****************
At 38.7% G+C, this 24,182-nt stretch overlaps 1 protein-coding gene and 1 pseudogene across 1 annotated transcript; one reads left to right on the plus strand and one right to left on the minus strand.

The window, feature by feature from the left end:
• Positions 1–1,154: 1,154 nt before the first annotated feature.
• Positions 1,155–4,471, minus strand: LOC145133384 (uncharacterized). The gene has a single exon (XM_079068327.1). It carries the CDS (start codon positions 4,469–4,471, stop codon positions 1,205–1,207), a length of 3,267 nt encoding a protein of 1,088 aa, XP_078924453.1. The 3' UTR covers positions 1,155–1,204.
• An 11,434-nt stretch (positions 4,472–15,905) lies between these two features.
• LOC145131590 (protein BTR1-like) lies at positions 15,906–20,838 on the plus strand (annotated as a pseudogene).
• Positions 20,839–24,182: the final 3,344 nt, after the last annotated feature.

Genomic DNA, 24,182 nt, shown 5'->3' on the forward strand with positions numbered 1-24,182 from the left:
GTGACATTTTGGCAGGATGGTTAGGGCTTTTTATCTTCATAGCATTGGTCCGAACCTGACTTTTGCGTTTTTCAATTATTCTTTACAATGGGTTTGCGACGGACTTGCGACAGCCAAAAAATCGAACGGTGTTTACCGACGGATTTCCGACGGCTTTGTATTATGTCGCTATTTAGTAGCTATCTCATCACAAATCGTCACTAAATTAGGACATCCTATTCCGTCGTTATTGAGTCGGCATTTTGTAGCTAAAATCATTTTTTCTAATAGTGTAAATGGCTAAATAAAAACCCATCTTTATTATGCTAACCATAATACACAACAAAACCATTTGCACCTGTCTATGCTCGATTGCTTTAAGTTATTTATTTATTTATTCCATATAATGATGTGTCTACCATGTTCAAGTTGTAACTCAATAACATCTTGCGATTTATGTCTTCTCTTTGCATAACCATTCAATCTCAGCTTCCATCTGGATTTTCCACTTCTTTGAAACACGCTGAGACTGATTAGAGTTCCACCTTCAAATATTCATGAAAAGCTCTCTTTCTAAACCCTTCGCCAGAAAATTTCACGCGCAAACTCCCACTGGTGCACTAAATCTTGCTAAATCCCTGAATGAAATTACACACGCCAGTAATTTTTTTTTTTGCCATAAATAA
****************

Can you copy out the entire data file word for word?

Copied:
At 38.7% G+C, this 24,182-nt stretch overlaps 1 protein-coding gene and 1 pseudogene across 1 annotated transcript; one reads left to right on the plus strand and one right to left on the minus strand.

The window, feature by feature from the left end:
• Positions 1–1,154: 1,154 nt before the first annotated feature.
• Positions 1,155–4,471, minus strand: LOC145133384 (uncharacterized). The gene has a single exon (XM_079068327.1). It carries the CDS (start codon positions 4,469–4,471, stop codon positions 1,205–1,207), a length of 3,267 nt encoding a protein of 1,088 aa, XP_078924453.1. The 3' UTR covers positions 1,155–1,204.
• An 11,434-nt stretch (positions 4,472–15,905) lies between these two features.
• LOC145131590 (protein BTR1-like) lies at positions 15,906–20,838 on the plus strand (annotated as a pseudogene).
• Positions 20,839–24,182: the final 3,344 nt, after the last annotated feature.

Genomic DNA, 24,182 nt, shown 5'->3' on the forward strand with positions numbered 1-24,182 from the left:
GTGACATTTTGGCAGGATGGTTAGGGCTTTTTATCTTCATAGCATTGGTCCGAACCTGACTTTTGCGTTTTTCAATTATTCTTTACAATGGGTTTGCGACGGACTTGCGACAGCCAAAAAATCGAACGGTGTTTACCGACGGATTTCCGACGGCTTTGTATTATGTCGCTATTTAGTAGCTATCTCATCACAAATCGTCACTAAATTAGGACATCCTATTCCGTCGTTATTGAGTCGGCATTTTGTAGCTAAAATCATTTTTTCTAATAGTGTAAATGGCTAAATAAAAACCCATCTTTATTATGCTAACCATAATACACAACAAAACCATTTGCACCTGTCTATGCTCGATTGCTTTAAGTTATTTATTTATTTATTCCATATAATGATGTGTCTACCATGTTCAAGTTGTAACTCAATAACATCTTGCGATTTATGTCTTCTCTTTGCATAACCATTCAATCTCAGCTTCCATCTGGATTTTCCACTTCTTTGAAACACGCTGAGACTGATTAGAGTTCCACCTTCAAATATTCATGAAAAGCTCTCTTTCTAAACCCTTCGCCAGAAAATTTCACGCGCAAACTCCCACTGGTGCACTAAATCTTGCTAAATCCCTGAATGAAATTACACACGCCAGTAATTTTTTTTTTTGCCATAAATAA